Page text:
(Bloomberg) − Hong Kong’s January retail sales fell by the most since April 2003 as Chinese tourist arrivals slowed and expenditure in the previous year was boosted by holidays.
Retail sales by value plunged 14.6 percent in January from a year earlier, according to government data released Tuesday. Economists surveyed by Bloomberg News had a median estimate for a 6.1 percent decline.
“The negative impact of slowing Chinese growth on Hong Kong is becoming more obvious,” said Mole Hau, an economist with BNP Paribas SA in Hong Kong. “I don’t think the downtrend of Hong Kong retail sales is going to reverse anytime soon.”
A slowdown in the Chinese economy and President Xi Jinping’s campaign against corruption and extravagance by officials are crimping tourist spending and hurting luxury retailers in Hong Kong. The sale of jewelry, watches and luxury items dropped by 21.4 percent in January from a year ago, the data show.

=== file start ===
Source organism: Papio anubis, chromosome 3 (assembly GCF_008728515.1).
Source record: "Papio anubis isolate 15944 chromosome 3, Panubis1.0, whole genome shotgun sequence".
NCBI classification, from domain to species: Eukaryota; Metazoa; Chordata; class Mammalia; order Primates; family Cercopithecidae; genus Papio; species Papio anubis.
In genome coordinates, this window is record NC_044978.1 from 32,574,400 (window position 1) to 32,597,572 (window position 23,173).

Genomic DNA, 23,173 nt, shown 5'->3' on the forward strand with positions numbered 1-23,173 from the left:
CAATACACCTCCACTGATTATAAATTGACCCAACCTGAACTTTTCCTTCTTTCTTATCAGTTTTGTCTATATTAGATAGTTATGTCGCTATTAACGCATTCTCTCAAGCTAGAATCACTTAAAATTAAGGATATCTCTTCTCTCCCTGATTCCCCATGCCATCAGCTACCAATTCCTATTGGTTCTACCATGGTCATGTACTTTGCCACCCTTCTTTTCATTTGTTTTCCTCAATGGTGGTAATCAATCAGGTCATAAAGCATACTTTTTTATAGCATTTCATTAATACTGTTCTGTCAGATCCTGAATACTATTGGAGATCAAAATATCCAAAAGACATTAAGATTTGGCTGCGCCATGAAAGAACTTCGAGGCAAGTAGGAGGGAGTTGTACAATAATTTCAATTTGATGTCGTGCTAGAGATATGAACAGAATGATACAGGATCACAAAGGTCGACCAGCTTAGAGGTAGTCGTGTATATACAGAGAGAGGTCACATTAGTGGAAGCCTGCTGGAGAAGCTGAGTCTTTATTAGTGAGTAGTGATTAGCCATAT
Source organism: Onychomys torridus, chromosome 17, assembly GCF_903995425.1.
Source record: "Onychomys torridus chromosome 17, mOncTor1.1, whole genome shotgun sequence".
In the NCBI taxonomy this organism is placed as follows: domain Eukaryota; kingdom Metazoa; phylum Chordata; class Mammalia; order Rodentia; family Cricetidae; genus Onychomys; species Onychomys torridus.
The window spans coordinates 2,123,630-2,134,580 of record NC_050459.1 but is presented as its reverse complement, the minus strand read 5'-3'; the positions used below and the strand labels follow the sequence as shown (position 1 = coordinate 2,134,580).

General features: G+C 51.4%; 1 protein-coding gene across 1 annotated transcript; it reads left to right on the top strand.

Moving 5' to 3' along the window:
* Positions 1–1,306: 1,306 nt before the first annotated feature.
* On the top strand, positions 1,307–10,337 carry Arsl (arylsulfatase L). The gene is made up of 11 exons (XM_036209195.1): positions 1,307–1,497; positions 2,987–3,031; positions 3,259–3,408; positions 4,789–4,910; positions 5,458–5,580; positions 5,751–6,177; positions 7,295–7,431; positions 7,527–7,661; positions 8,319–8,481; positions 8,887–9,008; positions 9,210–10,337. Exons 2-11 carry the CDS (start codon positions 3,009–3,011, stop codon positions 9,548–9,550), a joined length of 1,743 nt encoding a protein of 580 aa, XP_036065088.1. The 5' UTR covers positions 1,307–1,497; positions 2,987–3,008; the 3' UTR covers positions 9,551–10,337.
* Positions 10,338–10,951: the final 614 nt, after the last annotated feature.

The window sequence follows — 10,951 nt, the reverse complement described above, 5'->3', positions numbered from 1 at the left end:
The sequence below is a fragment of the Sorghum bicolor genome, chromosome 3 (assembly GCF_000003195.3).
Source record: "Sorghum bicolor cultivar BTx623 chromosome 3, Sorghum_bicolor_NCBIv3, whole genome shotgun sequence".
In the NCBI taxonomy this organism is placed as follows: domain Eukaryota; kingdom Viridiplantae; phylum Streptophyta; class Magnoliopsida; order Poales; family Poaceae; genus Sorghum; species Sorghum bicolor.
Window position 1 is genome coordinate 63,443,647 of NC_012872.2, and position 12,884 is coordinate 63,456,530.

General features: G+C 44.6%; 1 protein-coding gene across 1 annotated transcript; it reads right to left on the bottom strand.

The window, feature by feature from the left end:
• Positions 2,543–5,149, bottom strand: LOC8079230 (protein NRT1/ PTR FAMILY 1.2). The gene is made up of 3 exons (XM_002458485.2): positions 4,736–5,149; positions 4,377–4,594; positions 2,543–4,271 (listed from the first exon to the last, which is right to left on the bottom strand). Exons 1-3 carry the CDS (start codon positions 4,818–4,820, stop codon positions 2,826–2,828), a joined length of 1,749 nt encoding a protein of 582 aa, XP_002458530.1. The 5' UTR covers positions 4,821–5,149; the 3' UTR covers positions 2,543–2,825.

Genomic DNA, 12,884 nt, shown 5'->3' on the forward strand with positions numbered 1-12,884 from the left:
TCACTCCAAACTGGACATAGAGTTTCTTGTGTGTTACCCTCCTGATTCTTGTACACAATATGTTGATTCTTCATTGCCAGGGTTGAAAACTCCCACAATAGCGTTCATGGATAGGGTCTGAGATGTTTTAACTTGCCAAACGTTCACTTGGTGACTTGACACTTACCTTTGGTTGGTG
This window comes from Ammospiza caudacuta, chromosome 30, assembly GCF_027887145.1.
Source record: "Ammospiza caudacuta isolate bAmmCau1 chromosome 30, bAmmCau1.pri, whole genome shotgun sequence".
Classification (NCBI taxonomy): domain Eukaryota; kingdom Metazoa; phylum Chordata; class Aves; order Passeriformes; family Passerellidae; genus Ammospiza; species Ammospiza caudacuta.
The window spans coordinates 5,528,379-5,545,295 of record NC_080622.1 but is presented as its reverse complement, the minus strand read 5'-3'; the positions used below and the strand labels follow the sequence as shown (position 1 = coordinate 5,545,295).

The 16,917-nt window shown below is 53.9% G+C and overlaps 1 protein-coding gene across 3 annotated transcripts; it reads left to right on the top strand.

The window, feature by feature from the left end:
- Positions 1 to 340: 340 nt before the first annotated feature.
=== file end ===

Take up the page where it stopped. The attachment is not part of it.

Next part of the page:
Mainland Chinese arrivals to Hong Kong rose 3.3 percent in January from a year earlier, compared with a 23.3 percent increase for the same month in 2014, according to Hong Kong Tourism Board data.
“The notable year-on-year decline in retail sales in January 2015 was partly due to the distortion arising from the difference in timing of the Lunar New Year,” the government said today. The Chinese New Year holidays, which traditionally offer a boost to retailers, were in February this year compared with January in 2014.
Still, sales this January were also 2.3 percent below the period in 2013 when the holidays were in February, according to data compiled by Bloomberg.
Hong Kong isn’t the only city suffering from slowing mainland spending. Macau, the only Chinese territory where gambling is legal, said Tuesday gaming revenue almost halved in February from a year ago.